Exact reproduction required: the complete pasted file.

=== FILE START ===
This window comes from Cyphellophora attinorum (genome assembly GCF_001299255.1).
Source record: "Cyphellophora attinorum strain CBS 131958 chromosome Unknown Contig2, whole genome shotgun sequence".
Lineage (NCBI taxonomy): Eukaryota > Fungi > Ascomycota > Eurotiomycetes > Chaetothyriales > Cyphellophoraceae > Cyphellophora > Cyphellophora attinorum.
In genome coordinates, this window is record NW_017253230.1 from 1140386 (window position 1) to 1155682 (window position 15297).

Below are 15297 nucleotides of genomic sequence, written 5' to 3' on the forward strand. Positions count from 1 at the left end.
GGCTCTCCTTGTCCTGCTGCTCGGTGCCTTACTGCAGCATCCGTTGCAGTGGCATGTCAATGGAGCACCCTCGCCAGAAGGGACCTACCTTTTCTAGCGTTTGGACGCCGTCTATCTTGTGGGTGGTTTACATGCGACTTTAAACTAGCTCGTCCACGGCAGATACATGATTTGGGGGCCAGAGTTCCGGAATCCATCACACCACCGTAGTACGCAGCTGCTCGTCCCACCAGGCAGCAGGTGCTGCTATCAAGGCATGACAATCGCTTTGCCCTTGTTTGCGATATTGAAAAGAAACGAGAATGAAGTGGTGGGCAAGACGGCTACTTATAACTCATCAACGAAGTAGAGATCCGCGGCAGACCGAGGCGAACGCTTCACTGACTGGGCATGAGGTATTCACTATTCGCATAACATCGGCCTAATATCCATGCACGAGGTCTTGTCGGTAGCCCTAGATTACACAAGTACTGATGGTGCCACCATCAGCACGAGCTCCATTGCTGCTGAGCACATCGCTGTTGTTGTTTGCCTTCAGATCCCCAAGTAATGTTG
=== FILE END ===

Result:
This window comes from Cyphellophora attinorum (genome assembly GCF_001299255.1).
Source record: "Cyphellophora attinorum strain CBS 131958 chromosome Unknown Contig2, whole genome shotgun sequence".
Lineage (NCBI taxonomy): Eukaryota > Fungi > Ascomycota > Eurotiomycetes > Chaetothyriales > Cyphellophoraceae > Cyphellophora > Cyphellophora attinorum.
In genome coordinates, this window is record NW_017253230.1 from 1140386 (window position 1) to 1155682 (window position 15297).

Below are 15297 nucleotides of genomic sequence, written 5' to 3' on the forward strand. Positions count from 1 at the left end.
GGCTCTCCTTGTCCTGCTGCTCGGTGCCTTACTGCAGCATCCGTTGCAGTGGCATGTCAATGGAGCACCCTCGCCAGAAGGGACCTACCTTTTCTAGCGTTTGGACGCCGTCTATCTTGTGGGTGGTTTACATGCGACTTTAAACTAGCTCGTCCACGGCAGATACATGATTTGGGGGCCAGAGTTCCGGAATCCATCACACCACCGTAGTACGCAGCTGCTCGTCCCACCAGGCAGCAGGTGCTGCTATCAAGGCATGACAATCGCTTTGCCCTTGTTTGCGATATTGAAAAGAAACGAGAATGAAGTGGTGGGCAAGACGGCTACTTATAACTCATCAACGAAGTAGAGATCCGCGGCAGACCGAGGCGAACGCTTCACTGACTGGGCATGAGGTATTCACTATTCGCATAACATCGGCCTAATATCCATGCACGAGGTCTTGTCGGTAGCCCTAGATTACACAAGTACTGATGGTGCCACCATCAGCACGAGCTCCATTGCTGCTGAGCACATCGCTGTTGTTGTTTGCCTTCAGATCCCCAAGTAATGTTG